Rethinking IT Habits for the Public Cloud: Start Small
Optimising cloud costs starts with right-sizing your VMs. Traditional on-prem habits of over-provisioning can lead to inflated cloud bills. Reassess your needs and scale smartly to save money.
This is an op-ed from Stefan, our Cloud Economics Lead. If your view differs from his, contact Stefan using the form below the article or directly on LinkedIn and let him know!
Initial Sizing of Your Systems
In the on-prem data centre world you are familiar with, the sizing of a new system usually followed these steps:
Ask the Vendor: Based on your company size and a rough estimate of future demand growth, the vendor will offer several configurations tailored to future utilisation scenarios. In my experience, these often err on the conservative side.
Do Your Solution Architecture: Initial optimism about user adoption means the biggest-capacity vendor recommendation is often favoured.
Check with Your Capacity Team: Given that you typically buy new hardware every 4 or 5 years, depending on when the next refresh is due, an additional buffer is added to the chosen configuration.
So, a service that could run well enough on 3 CPUs and 32 GB RAM was probably scaled up to 4 CPUs and 48 GB RAM and ended up with 6 CPUs and 80 GB RAM. And since you've already paid for the hardware, that wasn't a big deal.
Fast forward to a cloud migration that happened instead of a hardware refresh. More often than not, systems are lift-and-shifted and have to fit into available VM 't-shirt sizes'.
Now, let's compare the Azure Pay-as-You-Go costs for two system configurations, "good enough" and final:
3 CPUs + 32 GB RAM: E4as_v5 (4 AMD vCPUs, 32 GB RAM) at $6.58/day in West Europe.
6 CPUs + 80 GB RAM: E16-8as_v5 (16 AMD vCPUs constrained to 8, 128 GB RAM) at $26.30/day in West Europe.
That's four times the cost. And remember, it's "per day".
The cloud provider doesn't care whether you have the same-sized server running at a healthy 60% capacity or a less-than-ideal 2% capacity. Your company gets charged the same amount for that VM. Every. Single. Day. It. Sits. Idle.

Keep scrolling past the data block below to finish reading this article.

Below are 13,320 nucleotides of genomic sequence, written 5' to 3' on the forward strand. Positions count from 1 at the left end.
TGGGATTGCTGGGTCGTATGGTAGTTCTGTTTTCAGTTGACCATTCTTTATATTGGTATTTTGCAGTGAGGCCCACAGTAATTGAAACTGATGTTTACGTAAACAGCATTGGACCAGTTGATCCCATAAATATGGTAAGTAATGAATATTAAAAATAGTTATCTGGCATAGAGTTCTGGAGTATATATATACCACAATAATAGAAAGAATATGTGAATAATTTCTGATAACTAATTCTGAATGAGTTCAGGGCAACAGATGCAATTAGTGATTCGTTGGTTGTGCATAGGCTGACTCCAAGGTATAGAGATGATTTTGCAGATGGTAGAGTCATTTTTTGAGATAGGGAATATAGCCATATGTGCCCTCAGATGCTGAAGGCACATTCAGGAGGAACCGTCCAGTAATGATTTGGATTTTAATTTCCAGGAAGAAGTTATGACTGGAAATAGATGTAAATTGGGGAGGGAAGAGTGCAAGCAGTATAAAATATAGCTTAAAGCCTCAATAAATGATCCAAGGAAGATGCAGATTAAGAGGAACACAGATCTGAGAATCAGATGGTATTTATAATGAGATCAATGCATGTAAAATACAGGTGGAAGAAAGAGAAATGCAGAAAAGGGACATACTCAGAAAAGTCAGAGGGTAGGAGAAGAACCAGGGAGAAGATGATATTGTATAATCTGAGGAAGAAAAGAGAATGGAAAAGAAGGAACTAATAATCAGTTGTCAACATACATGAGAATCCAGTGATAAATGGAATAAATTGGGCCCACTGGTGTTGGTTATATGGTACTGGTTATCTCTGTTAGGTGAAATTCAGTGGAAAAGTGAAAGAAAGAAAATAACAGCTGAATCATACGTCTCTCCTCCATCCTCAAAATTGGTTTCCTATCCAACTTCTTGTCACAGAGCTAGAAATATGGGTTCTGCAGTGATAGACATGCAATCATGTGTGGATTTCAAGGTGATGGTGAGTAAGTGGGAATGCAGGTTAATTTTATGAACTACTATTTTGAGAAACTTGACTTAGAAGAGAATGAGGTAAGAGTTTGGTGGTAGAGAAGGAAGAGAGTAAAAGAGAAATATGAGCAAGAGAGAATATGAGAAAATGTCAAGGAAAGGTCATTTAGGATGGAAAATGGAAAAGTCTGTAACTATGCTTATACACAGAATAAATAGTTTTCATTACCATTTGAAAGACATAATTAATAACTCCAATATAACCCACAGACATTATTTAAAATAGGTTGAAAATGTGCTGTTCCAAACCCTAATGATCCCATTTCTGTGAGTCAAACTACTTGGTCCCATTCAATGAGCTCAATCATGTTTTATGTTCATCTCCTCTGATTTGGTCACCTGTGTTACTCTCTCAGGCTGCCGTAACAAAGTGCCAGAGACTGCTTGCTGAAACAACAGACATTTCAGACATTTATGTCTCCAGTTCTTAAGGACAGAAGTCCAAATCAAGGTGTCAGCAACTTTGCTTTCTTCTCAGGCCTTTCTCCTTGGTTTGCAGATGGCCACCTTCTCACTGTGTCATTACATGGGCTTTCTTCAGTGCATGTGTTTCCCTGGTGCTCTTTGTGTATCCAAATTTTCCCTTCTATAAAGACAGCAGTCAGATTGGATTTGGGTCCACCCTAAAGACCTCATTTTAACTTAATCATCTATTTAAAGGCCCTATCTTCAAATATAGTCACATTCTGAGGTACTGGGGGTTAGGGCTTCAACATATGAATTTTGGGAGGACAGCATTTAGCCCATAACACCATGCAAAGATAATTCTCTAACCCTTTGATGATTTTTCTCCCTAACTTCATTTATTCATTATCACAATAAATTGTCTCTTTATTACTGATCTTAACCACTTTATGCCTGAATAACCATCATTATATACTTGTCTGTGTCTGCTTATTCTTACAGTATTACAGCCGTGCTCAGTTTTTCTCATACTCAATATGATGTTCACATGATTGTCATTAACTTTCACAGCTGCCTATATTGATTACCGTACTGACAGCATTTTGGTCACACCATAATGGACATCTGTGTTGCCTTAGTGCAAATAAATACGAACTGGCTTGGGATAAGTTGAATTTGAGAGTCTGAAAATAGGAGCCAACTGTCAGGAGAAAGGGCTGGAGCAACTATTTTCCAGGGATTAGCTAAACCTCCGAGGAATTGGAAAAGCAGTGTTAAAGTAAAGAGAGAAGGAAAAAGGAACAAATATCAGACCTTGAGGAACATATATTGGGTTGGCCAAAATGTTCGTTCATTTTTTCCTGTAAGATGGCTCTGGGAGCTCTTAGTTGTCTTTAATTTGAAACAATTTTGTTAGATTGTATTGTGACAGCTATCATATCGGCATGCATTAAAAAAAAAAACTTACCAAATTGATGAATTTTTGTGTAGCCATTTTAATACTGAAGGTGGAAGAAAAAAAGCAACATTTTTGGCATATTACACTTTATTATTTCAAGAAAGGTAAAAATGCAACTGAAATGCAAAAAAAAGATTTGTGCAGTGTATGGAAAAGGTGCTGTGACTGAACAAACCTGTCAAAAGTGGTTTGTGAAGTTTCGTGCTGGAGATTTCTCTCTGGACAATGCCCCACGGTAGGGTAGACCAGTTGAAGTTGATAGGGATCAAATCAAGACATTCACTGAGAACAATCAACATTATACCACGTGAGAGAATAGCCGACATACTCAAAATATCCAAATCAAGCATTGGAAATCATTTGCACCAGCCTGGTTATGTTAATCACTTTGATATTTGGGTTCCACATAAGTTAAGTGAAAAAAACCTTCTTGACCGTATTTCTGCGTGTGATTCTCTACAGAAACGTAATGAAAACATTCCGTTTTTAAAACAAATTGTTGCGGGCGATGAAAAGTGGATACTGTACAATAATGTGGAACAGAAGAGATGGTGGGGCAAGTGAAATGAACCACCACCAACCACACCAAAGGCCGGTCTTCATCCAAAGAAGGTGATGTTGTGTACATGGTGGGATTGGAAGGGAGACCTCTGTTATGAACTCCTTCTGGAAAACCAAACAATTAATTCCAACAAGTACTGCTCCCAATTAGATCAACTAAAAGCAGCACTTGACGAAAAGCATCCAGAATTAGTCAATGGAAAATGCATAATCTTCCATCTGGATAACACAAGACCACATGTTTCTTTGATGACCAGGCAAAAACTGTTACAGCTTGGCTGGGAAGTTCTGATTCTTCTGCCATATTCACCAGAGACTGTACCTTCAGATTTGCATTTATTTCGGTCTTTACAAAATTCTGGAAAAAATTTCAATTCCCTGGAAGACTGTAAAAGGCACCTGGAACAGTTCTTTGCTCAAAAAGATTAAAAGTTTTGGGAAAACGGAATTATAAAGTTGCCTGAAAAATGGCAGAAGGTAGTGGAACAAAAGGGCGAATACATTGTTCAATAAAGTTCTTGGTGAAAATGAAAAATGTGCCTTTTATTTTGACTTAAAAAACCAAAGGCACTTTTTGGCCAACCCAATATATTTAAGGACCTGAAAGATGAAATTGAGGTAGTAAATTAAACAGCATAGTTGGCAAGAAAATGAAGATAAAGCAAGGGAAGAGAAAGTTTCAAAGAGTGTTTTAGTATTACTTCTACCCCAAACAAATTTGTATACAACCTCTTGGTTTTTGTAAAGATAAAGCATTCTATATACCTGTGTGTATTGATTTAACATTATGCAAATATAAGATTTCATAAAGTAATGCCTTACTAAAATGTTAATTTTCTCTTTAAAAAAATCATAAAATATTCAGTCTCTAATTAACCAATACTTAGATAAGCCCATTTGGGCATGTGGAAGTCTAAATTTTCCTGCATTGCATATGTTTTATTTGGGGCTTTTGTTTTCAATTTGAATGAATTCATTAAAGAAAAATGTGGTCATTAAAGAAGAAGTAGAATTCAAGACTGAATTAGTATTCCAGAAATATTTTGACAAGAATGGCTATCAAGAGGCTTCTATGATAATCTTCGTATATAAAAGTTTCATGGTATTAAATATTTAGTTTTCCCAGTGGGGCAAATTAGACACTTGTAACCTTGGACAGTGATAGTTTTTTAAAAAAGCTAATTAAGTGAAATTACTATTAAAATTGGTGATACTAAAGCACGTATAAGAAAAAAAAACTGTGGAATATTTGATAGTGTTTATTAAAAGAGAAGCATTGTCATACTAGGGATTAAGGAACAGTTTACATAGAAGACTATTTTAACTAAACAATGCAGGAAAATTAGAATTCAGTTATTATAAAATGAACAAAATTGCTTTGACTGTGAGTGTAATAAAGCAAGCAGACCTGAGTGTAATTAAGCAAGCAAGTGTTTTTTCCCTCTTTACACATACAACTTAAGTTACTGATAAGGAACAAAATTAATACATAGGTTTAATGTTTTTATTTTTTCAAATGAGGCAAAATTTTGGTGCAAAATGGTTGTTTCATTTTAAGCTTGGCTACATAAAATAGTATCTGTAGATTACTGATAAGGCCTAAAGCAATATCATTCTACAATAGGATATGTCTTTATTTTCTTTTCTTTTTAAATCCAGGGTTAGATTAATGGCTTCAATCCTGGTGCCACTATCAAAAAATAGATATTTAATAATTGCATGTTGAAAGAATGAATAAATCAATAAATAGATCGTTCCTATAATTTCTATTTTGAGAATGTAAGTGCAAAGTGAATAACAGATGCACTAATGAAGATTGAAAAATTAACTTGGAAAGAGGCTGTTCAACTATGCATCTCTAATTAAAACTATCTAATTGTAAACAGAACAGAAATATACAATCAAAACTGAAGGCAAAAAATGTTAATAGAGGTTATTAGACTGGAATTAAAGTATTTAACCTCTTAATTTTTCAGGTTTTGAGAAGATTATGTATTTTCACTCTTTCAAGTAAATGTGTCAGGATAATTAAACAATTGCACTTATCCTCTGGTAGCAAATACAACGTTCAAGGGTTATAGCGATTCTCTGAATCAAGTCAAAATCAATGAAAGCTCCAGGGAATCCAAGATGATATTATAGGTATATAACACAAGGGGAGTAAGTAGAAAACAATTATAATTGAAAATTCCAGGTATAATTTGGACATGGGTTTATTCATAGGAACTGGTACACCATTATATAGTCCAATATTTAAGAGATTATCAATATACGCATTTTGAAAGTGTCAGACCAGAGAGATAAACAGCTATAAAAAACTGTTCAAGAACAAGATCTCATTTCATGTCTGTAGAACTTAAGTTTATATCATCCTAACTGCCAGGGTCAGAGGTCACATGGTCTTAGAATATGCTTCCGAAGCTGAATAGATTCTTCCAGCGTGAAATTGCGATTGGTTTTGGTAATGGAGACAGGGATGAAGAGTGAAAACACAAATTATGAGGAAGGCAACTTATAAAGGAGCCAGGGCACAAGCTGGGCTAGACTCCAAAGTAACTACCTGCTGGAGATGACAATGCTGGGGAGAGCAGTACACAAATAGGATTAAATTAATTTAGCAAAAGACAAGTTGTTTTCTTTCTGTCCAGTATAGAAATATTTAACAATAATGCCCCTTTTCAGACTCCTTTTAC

There are many days in a year.
Why Did That Happen?
In your on-prem world, you must ensure that, within reason, no matter how well your solution grows, it still fits into the existing server capacity you may be limited to for the next 3+ years. So, it made perfect sense to size systems for best-case adoption scenarios.
Add to that that capacity teams might not have had the luxury to revisit every application during hardware renewal. If there was even still a product team actively managing that application, the gap between needed and actual sizing could have been even larger than in my example above.
How Do I Know?
I've been part of numerous infrastructure assessments preceding cloud migrations. These assessments monitor actual system utilisation, typically over a 30-day period. The key reason these often show a positive ROI is that most on-prem landscapes can be downsized significantly.
Pro tip: You can apply these recommendations during your next maintenance window or to your next hardware refresh on-prem. There is no need to venture into the Public Cloud to rightsize a system back to optimal configuration.
I've also heard the rumour—and I want to explicitly say this is what someone else has claimed—that the average CPU utilisation across the biggest public clouds sits somewhere in the single digits.
I've seen multi-million-dollar-per-month cloud bills with an average CPU utilisation below 5%. That's why I tend to give credibility to that rumour.
What to Do?
The reason for starting big on-prem has been the upper limit of available compute power for your capacity team. In the public cloud, this limit mostly no longer exists: you can start systems with the smallest VM still capable of running your application in its first month and then scale up the VM as demand increases. All it takes is a reboot.
So the next time you design a system running in the public cloud, ask your vendor this question:
What is the smallest t-shirt size in my public cloud where this application still runs smoothly, given my initial user base?
Then, work from there. Have your ops team monitor utilisation, and when the VM starts to struggle under its load, increase its size during the next maintenance window.